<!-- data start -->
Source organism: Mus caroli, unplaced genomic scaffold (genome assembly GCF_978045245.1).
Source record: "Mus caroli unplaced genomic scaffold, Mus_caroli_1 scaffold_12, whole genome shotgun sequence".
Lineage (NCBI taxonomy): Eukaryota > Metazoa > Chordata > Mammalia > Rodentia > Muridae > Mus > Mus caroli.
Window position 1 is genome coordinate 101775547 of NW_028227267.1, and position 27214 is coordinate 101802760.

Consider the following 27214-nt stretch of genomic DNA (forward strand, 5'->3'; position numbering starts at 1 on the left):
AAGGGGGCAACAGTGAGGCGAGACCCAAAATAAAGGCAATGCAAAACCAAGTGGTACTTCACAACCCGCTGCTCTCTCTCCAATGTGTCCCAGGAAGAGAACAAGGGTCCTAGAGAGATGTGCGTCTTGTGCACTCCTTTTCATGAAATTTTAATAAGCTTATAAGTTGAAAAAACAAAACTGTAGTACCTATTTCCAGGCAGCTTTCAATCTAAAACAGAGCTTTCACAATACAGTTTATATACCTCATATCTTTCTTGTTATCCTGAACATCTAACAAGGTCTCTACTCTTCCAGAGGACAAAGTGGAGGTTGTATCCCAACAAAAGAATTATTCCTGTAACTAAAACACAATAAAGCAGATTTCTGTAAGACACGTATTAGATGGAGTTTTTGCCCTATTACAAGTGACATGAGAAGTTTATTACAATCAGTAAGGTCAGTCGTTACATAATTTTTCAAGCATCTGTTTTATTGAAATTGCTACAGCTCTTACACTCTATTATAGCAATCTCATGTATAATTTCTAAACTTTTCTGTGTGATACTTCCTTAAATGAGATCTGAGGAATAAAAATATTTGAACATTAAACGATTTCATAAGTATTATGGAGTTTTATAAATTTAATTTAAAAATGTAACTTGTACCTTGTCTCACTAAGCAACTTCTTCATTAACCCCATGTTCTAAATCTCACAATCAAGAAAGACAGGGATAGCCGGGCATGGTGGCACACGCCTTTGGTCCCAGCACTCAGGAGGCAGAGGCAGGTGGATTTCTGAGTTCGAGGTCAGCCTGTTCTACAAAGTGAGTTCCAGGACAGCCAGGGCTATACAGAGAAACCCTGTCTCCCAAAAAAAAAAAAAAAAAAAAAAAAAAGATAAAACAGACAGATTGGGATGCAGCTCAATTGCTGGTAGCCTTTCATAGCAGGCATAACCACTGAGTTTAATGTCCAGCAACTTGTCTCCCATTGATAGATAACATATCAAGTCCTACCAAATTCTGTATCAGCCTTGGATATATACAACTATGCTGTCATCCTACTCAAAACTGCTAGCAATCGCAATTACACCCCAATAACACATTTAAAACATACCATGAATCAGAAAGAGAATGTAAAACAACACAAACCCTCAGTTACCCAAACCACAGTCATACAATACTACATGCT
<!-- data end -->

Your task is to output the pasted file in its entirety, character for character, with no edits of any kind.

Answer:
Source organism: Mus caroli, unplaced genomic scaffold (genome assembly GCF_978045245.1).
Source record: "Mus caroli unplaced genomic scaffold, Mus_caroli_1 scaffold_12, whole genome shotgun sequence".
Lineage (NCBI taxonomy): Eukaryota > Metazoa > Chordata > Mammalia > Rodentia > Muridae > Mus > Mus caroli.
Window position 1 is genome coordinate 101775547 of NW_028227267.1, and position 27214 is coordinate 101802760.

Consider the following 27214-nt stretch of genomic DNA (forward strand, 5'->3'; position numbering starts at 1 on the left):
AAGGGGGCAACAGTGAGGCGAGACCCAAAATAAAGGCAATGCAAAACCAAGTGGTACTTCACAACCCGCTGCTCTCTCTCCAATGTGTCCCAGGAAGAGAACAAGGGTCCTAGAGAGATGTGCGTCTTGTGCACTCCTTTTCATGAAATTTTAATAAGCTTATAAGTTGAAAAAACAAAACTGTAGTACCTATTTCCAGGCAGCTTTCAATCTAAAACAGAGCTTTCACAATACAGTTTATATACCTCATATCTTTCTTGTTATCCTGAACATCTAACAAGGTCTCTACTCTTCCAGAGGACAAAGTGGAGGTTGTATCCCAACAAAAGAATTATTCCTGTAACTAAAACACAATAAAGCAGATTTCTGTAAGACACGTATTAGATGGAGTTTTTGCCCTATTACAAGTGACATGAGAAGTTTATTACAATCAGTAAGGTCAGTCGTTACATAATTTTTCAAGCATCTGTTTTATTGAAATTGCTACAGCTCTTACACTCTATTATAGCAATCTCATGTATAATTTCTAAACTTTTCTGTGTGATACTTCCTTAAATGAGATCTGAGGAATAAAAATATTTGAACATTAAACGATTTCATAAGTATTATGGAGTTTTATAAATTTAATTTAAAAATGTAACTTGTACCTTGTCTCACTAAGCAACTTCTTCATTAACCCCATGTTCTAAATCTCACAATCAAGAAAGACAGGGATAGCCGGGCATGGTGGCACACGCCTTTGGTCCCAGCACTCAGGAGGCAGAGGCAGGTGGATTTCTGAGTTCGAGGTCAGCCTGTTCTACAAAGTGAGTTCCAGGACAGCCAGGGCTATACAGAGAAACCCTGTCTCCCAAAAAAAAAAAAAAAAAAAAAAAAAAGATAAAACAGACAGATTGGGATGCAGCTCAATTGCTGGTAGCCTTTCATAGCAGGCATAACCACTGAGTTTAATGTCCAGCAACTTGTCTCCCATTGATAGATAACATATCAAGTCCTACCAAATTCTGTATCAGCCTTGGATATATACAACTATGCTGTCATCCTACTCAAAACTGCTAGCAATCGCAATTACACCCCAATAACACATTTAAAACATACCATGAATCAGAAAGAGAATGTAAAACAACACAAACCCTCAGTTACCCAAACCACAGTCATACAATACTACATGCT